gather home the ball 1 , he knocked it on. His second try, however, was more successful, as also was his cut in, which; left the Auckland defence completely' nonplussed. It looked such a simple thing asl-.Ryan grounded the ball" over the goal-line. The Petone player was also as successful with the place-kick, and Wellington were 11 points up. The Aucklanders Rally. Up to this stage the game had been all in favour ...of the local side, but the Aucklanders apparently thought it was time they did something to make a match, of it. They came right away, G. Avery, A. McHugh, and R. Casey heading a rush right down to R. Robinson, the Wellington full-back. ' They charged his kick down, but Kinvig came to the rescue. He, however, could not get clear, and was forced over the line with the bal'l in his- possession, "scrum back" being ordered by the referee. A mark by A. Clarke followed, but E. Barkers place-kick, though a good one, did! not go quite straight. • Nothing daunted, the Aucklanders came at it again, a fine line kick by Clarke : pushing Wellington right back to their: base. Some fierce scrummaging here took place, Tilyard, from behind the Wellington pack, relieving the situation with a great touch-finding kick. The Auckland forwards had now the upper hand for a while,, both in the loose and the 1 solid stuff, but directly C. Moffitt, their full-back, won much applause for his clever turning back of a retaliatory rush. And then Barker made another fine place-kick from a mark, the ball striking the far goalpost and glancing to safety., as far as Wellington were concerned. Another of those changes for which 'Rugby is famous then came over the scene. J. Ryan made a neat run down the centre of the field, and then passed to B. Algar. The latter .linked D. Stewart, and tried to do the same with Moffitt. He paid the penalty, which was. all the more disastrous from the fact that he had Kinvig otitside of him, with a positive try looming up if he had been given the pass when Algar had the full-back in chancery. Avery, who played a fine game for Auckland all the time, headed ..another rush which looked like trouble for Wellington. The locals got out of the difficulty all right, and within three minutes of knocking-off time W. Ryan again hurled himself over the Aucklanders' line —14 to nil. A good passing run by the visiting backs—-J. Laing, S. Prussing, D. Stewart, and A. Clarke all handling it in turn, and then a fine running take of the ball on the fly by Moffitt, the fullback, were bright spots in the play. Just here A. Clarke had to be carried off the .field, and time was up. The whistle had gone, however, for an unintentional off-side, and before the ball, could be made dead Kinvig scored a try for Wellington, which left the tally 17 to nil in the local team's favour at halftime. * * * * The Second Half of the game was not nearly so interestring as the first, for the simple, reason that both teams had found the going pretty solid. It was a race up and down the field, all right. For a while it looked as if the Aucklanders were going to take their beating lying down, but directly a forward rush swept the Wellington defence right away, and it looked as if the whole of the Auckland forward division were on the ball when it crossed the line. J. Harris was credited with the try, J. Laing adding the two extra .points from the plaoe-kick. Wellington 17, Auckland 5. A fine rush of Wellington backs up the far line, followed by a good centre, saw Moffitt save his side by a timely force. And then the Auckland backs began throwing the ball about, but their passing was a shade wild. Algar nipped in the bud one of their rushes by <x. timely intercept, and set sail for the line with J. Ryan tailing up behind. This time the Poneke five-eighth made no mistake, and, as he blanketted Moffitt, he passed to Ryan, who went the necessary distance to score the try. I say it this way advisedy, for they were a really tired lot that chased him home. Tilyard converted the try, and, with the score 22 —5 against them, the Auckland team's supporters were looking for the way home. The boys from' the north rallied, however, and the outstanding incident in the concluding stages was a great goal from a mark by Barker, which brought their total up to 8 points. And here it stayed to the finish, even though in the interim W. Francis, Wellington's hooker, had to be carried off the field through straining the tendons of this right knee. * * * * Casually in Passing the thought struck me that, although there was much applause during the game, there was not the enthusiasm that we have been wont to associate with. Auckland-Wellington matches in. the past. Maybe, the absence of the greater players of recent years accounted for this lack of enthusiasm, but to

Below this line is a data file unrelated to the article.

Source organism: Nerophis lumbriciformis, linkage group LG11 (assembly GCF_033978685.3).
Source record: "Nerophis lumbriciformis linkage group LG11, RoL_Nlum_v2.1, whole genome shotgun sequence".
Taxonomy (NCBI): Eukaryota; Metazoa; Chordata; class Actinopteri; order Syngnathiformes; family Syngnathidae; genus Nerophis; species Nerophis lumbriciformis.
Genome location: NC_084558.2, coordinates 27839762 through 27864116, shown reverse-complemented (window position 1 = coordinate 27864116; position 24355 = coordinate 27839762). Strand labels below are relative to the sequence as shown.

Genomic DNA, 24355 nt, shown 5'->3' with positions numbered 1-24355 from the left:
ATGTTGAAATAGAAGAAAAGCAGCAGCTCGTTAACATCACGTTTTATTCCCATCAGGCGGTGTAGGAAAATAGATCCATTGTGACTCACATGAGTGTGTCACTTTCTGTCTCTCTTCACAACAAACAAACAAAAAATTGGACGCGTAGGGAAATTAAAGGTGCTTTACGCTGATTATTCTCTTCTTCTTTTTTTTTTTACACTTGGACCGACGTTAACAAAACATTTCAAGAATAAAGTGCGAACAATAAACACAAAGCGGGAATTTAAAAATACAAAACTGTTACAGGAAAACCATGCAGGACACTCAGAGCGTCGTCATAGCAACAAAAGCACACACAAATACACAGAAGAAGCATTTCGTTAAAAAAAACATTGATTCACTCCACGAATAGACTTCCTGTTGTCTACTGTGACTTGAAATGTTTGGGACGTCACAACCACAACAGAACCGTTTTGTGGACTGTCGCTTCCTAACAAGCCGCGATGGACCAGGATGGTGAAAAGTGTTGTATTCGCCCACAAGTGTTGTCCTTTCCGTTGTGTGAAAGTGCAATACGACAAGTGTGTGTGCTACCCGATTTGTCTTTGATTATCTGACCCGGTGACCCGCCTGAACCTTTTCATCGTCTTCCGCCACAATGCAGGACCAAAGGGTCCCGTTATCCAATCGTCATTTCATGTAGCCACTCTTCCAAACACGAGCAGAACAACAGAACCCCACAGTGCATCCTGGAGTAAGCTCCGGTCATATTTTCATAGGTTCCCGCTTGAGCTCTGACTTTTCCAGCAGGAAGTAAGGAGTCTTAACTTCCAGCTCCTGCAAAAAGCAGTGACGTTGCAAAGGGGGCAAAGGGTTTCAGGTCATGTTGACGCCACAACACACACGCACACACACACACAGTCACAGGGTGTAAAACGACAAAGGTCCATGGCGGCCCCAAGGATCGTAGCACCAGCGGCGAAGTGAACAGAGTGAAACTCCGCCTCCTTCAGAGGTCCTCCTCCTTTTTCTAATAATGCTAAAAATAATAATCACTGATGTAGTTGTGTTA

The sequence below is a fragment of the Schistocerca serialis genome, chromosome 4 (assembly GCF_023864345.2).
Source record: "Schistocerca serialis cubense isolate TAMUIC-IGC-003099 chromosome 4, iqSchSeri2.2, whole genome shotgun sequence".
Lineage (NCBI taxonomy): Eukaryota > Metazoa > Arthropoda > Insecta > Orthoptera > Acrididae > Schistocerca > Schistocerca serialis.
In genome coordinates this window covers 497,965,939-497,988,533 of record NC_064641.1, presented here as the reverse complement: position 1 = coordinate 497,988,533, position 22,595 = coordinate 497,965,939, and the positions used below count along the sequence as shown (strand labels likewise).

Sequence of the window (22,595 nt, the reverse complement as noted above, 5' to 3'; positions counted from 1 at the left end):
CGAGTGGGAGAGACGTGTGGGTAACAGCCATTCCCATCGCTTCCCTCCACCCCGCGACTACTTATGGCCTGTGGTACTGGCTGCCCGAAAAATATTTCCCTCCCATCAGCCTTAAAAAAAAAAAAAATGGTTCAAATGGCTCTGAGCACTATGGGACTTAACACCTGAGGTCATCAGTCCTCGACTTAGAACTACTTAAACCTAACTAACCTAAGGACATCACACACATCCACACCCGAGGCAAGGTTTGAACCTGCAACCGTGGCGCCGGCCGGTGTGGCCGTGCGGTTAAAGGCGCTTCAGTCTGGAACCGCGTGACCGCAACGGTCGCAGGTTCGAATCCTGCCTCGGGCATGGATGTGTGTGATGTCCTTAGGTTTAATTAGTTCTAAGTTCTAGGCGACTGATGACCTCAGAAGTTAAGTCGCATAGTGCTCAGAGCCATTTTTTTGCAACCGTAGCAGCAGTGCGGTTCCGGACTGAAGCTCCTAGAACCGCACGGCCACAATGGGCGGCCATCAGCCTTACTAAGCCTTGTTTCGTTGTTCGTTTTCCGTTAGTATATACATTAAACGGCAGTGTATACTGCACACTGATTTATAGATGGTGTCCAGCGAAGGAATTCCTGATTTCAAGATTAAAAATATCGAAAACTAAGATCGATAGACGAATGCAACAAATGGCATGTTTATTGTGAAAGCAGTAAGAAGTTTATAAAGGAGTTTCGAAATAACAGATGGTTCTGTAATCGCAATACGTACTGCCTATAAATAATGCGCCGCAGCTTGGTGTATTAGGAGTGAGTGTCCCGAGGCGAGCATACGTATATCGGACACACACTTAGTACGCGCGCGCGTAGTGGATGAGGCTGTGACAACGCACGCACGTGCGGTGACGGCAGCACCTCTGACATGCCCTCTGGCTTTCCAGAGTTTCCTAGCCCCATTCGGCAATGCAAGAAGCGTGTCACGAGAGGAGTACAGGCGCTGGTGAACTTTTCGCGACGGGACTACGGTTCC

me there did not seem to be the same keenness amongst the players as of old. It is true that occasionally there ,were no beg pardons handed about amongst the players, but, treating the game as a whole, it appeared to me that the Havers felt they were performing a duty, rather than seeking the defeat of those opposed to them. It is a strange thought, _ probably; in connection with the playing of a Rugby match, but I make no apologies in giving rein to it. # « * * About the Players I am not inclined to write much. J. Ryan played a game right up to bis best form, both in attack and defence. His line-kicking was an, outstanding feature of the game. J. T. Tilyard was, as I expected he would prove to be, a success at half-back. R. Robinson was satisfactory at full-back, and the backs, as a whole, combined well together. Amongst the forwards D. Dennehy and W. Ryan went great guns all the time, and A. Wilson and A. Gilchrist were also much in evidence. 0. Moffitt was a - good'full-back for Auckland, although his kicking was not powerful enough for a tip-top custodian of the goal. None of the other backs rose to a very high standard, mainly from the fact that they have not had. enough experience in the playing " of these representative games. There is ability in plenty amongst them, and it would not surprise me to find many of them making names for themselves at our national game if things are favourable to them, as the days go by. The forwards were a fine lot, albeit rather s!ow in settling down to the seriousness of the game. G. Avery is a fine stamp of a forward, solid in the scrummapre, and clever in the loose. A. McHugh, J. Grace, and O. Stewart were also satisfactory, and built the right way. The Refereeing. It will be remembered that, in answer to a query sent me, I stated a week or two back that I did not know why Mr. W. J. Meredith was not acting as a referee in senior matches, but I had no doubt, when the representative games came along, he would be in evidence. That conclusion has turned out to be a correct one, but, in fairness to Mr. Meredith,, it is only right to say that there were good and sufficient reasons for his standing _ down when the cup matches were being played. As to his refereeing, I have already referred to two doubtful tries awarded. Wellington. On one occasion there was a deliberate charge by an Aucklander that the referee let go. In this instance a Wellington back was waiting to take the ball, but the charger ran slap bang into him before the ball reached, him. The referee could not have missed it, but he apparently shut his eyes and allowed the play to go on as though nothing had happened. Otherwise, there was little to complain about in connection with the refereeing in this latest Auckland-Wellington match. * * * * The Teams. Wellington: Full-back, R. Robinson; three-quarters, E. Ryan, B. Algar, J. G. Kinvig; five-eighths, J. Ryan, J. L. Blackmore; half-back, J. T. TUyard; wing-forward, A. Gilchrist; forwards, W. Ready, W. Francis, A. Wilson (capt.), N. McPhee, D. Dennehy, W. Ryan, and H. Tancred. Auckland: Full-back, C. Moffitt; three-quarters, E. Barker, D. Stewart (capt.), A. Clarke; five-eighths, S. Prussing, E. Campbell; half-back, J. Laing, wing-forward, 0. Stewart; forwards, R. Casey; J. Grace, A. Campbell, A. McHugh, G. Avery, W. Hanlon, and J. Harris.